1911 Encyclopædia Britannica/Baius, Michael
|←Baiter, Johann Georg||1911 Encyclopædia Britannica, Volume 3
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BAIUS, or De Bay, MICHAEL (1513-1589), Belgian theologian, was born at Melun in Hainault in 1513. Educated at Louvain University, he studied philosophy and theology with distinguished success, and was rewarded by a series of academic appointments. In 1552 Charles V. appointed him professor of scriptural interpretation in the university. In 1563 he was nominated one of the Belgian representatives at the council of Trent, but arrived too late to take an important part in its deliberations. At Louvain, however, he obtained a great name as a leader in the anti-scholastic reaction of the 16th century. The champions of this reaction fought under the banner of St Augustine; and Baius' Augustinian predilections brought him into conflict with Rome on questions of grace, free-will and the like. In 1567 Pius V. condemned seventy-nine propositions from his writings in the Bull Ex omnibus afflictionibus. To this Baius submitted; though certain indiscreet utterances on the part of himself and his supporters led to a renewal of the condemnation in 1579 by Gregory XIII. Baius, however, was not disturbed in the tenure of his professorship, and even became chancellor of Louvain in 1575. He died, still in the enjoyment of these two dignities, in 1589. Baius is chiefly interesting as a forerunner of the more celebrated Cornelius Jansen (see Jansen). His writings are described by Harnack as a curious mixture of Catholic orthodoxy and unconscious tendencies to Protestantism; their most noticeable point is the great importance they attach to the fact of sin, both original and actual.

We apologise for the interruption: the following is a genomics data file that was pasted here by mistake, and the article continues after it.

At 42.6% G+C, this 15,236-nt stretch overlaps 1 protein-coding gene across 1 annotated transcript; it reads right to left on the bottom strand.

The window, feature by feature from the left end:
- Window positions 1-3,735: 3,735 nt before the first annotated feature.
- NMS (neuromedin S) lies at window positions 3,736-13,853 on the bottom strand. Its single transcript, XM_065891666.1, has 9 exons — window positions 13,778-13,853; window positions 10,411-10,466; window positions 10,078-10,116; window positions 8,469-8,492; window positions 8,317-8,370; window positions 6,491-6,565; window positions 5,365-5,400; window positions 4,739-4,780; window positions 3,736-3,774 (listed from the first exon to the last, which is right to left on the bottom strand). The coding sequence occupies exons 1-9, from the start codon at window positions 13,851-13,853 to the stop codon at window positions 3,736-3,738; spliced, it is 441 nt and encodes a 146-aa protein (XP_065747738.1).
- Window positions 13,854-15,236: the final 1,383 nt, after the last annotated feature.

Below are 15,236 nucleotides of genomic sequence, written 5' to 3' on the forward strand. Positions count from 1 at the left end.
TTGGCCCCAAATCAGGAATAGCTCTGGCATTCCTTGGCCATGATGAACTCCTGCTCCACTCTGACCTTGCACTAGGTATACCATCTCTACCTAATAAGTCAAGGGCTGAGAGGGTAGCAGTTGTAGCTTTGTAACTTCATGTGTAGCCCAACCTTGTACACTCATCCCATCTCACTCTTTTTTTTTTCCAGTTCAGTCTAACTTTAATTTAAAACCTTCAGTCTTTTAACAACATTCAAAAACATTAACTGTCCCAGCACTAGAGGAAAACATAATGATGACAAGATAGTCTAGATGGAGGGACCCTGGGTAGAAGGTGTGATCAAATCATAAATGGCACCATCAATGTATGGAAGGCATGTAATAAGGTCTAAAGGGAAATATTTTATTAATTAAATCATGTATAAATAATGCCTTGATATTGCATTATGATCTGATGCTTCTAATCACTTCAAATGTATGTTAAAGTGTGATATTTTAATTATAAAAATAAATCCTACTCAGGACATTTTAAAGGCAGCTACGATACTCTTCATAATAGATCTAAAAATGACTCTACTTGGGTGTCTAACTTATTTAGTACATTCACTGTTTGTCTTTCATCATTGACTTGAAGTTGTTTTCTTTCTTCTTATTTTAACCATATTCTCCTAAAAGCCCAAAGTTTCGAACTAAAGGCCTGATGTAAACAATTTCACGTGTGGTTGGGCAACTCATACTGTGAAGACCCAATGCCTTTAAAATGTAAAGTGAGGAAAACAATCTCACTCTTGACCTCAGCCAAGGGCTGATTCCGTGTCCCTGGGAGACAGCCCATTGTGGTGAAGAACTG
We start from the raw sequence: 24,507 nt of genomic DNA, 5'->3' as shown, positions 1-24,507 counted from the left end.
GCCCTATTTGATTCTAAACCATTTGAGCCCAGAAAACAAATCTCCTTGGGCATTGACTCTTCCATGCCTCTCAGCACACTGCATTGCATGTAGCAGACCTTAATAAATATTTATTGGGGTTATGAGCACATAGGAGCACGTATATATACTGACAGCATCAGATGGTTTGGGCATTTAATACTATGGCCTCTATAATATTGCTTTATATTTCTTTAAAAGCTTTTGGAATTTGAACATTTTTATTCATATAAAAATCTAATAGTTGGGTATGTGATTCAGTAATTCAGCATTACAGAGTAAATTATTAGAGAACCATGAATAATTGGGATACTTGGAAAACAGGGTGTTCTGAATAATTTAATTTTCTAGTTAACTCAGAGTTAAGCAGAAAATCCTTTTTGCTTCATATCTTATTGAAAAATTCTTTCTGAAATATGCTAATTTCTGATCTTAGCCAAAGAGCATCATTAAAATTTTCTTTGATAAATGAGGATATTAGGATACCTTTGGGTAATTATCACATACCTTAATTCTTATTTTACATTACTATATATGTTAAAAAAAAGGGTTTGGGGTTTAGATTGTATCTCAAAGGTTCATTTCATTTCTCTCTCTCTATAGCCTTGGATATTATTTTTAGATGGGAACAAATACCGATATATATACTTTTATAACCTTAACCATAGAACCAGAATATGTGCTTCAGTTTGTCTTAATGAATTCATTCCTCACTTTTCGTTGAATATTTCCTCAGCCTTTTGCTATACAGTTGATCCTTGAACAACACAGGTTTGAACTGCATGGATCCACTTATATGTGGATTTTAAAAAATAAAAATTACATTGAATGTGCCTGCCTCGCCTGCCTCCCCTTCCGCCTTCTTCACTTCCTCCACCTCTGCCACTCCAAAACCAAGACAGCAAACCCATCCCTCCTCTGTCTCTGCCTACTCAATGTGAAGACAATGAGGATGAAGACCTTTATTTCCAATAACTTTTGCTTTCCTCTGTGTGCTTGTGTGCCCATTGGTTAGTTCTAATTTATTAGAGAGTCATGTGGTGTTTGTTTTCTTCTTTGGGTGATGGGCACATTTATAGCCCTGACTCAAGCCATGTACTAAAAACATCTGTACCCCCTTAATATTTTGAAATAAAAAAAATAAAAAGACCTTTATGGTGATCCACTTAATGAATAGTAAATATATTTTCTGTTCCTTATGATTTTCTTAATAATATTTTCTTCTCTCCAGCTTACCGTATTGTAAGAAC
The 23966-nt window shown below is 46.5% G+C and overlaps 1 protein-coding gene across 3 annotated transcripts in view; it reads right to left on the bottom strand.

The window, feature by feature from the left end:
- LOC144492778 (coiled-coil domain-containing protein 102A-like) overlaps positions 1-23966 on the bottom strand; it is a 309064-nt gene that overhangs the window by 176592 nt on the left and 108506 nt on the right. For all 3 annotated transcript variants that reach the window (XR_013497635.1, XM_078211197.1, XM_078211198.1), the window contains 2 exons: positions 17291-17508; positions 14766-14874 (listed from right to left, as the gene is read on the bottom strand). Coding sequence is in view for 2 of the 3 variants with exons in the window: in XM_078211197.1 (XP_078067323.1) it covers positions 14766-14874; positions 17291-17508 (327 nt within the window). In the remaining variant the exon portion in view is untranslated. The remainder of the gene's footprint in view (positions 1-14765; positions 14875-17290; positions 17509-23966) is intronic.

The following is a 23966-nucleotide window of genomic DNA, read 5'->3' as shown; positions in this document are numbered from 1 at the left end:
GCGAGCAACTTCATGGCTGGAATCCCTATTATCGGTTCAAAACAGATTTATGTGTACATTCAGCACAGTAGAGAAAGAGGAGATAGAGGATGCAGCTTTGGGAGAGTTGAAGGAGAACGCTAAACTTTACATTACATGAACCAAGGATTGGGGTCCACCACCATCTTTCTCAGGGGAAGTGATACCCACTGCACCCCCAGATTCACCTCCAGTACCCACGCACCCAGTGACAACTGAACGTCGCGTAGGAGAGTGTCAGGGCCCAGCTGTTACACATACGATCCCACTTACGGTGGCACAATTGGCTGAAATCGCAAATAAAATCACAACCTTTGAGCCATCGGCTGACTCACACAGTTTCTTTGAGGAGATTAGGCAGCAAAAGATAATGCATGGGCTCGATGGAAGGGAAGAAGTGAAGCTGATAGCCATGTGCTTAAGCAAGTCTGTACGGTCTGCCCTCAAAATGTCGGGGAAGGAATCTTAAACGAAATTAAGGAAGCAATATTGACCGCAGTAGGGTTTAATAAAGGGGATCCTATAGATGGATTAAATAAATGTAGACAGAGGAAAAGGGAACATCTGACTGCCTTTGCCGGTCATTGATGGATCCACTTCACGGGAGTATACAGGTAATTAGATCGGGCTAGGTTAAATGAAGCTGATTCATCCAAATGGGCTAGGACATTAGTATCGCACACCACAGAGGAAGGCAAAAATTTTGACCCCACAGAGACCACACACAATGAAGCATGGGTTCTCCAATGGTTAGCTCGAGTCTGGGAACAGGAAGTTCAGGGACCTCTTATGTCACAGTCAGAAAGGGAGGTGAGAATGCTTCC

His principal works were published in a collected form at Cologne, 1696, 1 vol. 4to, in two parts; some large treatises have not been published. There is an excellent study of both books and author by Linsenmann, Michael Baius, und die Grundlegung des Jansenismus, published at Tübingen in 1867.